Perhaps it was a bad idea to name a start-up technology firm Tungsten (TUNG:AIM). The metal known for its unusual weight has become an embarrassingly appropriate moniker for a stock which for the past six months has sunk like a stone.

It's all getting a bit too much for co-founder and 16.9% shareholder Edi Truell.

Rumours are swirling, according to the Financial Times, that the private equity baron and highly regarded investor is considering taking the firm private.

Shares in the stock are up 7.5% this morning on the news at 61p.

TUNGSTEN CORPORATION7 - Comparison Line Chart (Rebased to first)

Shares has been trying to get an interview with Truell for the last three months, to no avail. We have been promised a call after full year results to be published on 22 July.

While we can see the logic in taking Tungsten off the market we think it's important shareholders are treated fairly.

Having raised by our calculations £160 million since listing on AIM, including £17.5 million only a month ago, taking the business private with a low-ball offer would amount to a fairly shoddy treatment of public markets, in our view.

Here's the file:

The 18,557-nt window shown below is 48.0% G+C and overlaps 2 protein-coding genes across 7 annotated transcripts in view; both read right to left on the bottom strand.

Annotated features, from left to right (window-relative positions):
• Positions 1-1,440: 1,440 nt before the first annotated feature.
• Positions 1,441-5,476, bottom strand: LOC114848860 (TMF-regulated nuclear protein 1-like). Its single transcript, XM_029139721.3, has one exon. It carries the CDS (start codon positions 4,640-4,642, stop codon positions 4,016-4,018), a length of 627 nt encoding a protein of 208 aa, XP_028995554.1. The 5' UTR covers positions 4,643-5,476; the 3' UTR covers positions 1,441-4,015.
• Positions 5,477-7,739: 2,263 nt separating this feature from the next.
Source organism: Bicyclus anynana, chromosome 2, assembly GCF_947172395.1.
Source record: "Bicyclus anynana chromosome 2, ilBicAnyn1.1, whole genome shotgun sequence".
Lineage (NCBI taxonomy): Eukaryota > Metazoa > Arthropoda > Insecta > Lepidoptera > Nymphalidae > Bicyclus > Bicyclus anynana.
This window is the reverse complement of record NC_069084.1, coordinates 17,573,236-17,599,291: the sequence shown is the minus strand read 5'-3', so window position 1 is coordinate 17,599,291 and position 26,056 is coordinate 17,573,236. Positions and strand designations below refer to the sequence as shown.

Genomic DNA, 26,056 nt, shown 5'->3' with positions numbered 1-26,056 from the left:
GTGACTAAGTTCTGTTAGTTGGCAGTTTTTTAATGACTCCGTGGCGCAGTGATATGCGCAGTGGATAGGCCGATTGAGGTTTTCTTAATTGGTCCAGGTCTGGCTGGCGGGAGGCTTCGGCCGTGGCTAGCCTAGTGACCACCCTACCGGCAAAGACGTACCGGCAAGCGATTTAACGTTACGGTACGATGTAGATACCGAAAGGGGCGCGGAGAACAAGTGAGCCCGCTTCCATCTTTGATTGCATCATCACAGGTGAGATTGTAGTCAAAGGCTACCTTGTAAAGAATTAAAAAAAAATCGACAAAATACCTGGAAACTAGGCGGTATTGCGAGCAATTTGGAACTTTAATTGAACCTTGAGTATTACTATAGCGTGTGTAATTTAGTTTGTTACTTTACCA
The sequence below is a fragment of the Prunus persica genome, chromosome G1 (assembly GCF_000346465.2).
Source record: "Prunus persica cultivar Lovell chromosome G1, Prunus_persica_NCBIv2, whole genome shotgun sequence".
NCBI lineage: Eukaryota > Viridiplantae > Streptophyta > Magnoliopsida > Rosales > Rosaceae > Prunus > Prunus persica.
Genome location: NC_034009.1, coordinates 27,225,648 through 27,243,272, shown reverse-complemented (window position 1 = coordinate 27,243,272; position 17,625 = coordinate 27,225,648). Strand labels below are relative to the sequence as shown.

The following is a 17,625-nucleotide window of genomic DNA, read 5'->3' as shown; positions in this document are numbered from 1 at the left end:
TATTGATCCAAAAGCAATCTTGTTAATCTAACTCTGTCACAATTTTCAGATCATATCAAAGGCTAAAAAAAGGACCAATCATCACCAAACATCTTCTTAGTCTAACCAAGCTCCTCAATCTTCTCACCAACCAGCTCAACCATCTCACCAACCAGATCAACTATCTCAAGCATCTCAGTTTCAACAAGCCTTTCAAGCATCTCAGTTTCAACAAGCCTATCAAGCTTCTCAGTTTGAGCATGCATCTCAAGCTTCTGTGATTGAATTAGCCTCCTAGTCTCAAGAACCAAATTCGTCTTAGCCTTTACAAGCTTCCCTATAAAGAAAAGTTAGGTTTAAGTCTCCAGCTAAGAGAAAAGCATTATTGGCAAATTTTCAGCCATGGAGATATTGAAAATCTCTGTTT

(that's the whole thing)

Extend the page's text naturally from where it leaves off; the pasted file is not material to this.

And there is another option: hitting what look like ambitious but plausible mid-term financial targets will mean the share price looks after itself.

Truell might find that by laughing last, he and his shareholders end up laughing loudest.

Earlier this month, on 16 June, house broker Canaccord Genuity cut its price target on Tungsten from 369p to 96p as break-even at the business was pushed back from 2017 to 2018.

Its estimates indicate Tungsten would run out of cash around October 2016 based on current loss rates, indicating another fund raising will be required.

UPDATE: A previous version of this article incorrectly stated Tungsten will report results on 7 July.

Issue Date: 26 Jun 2015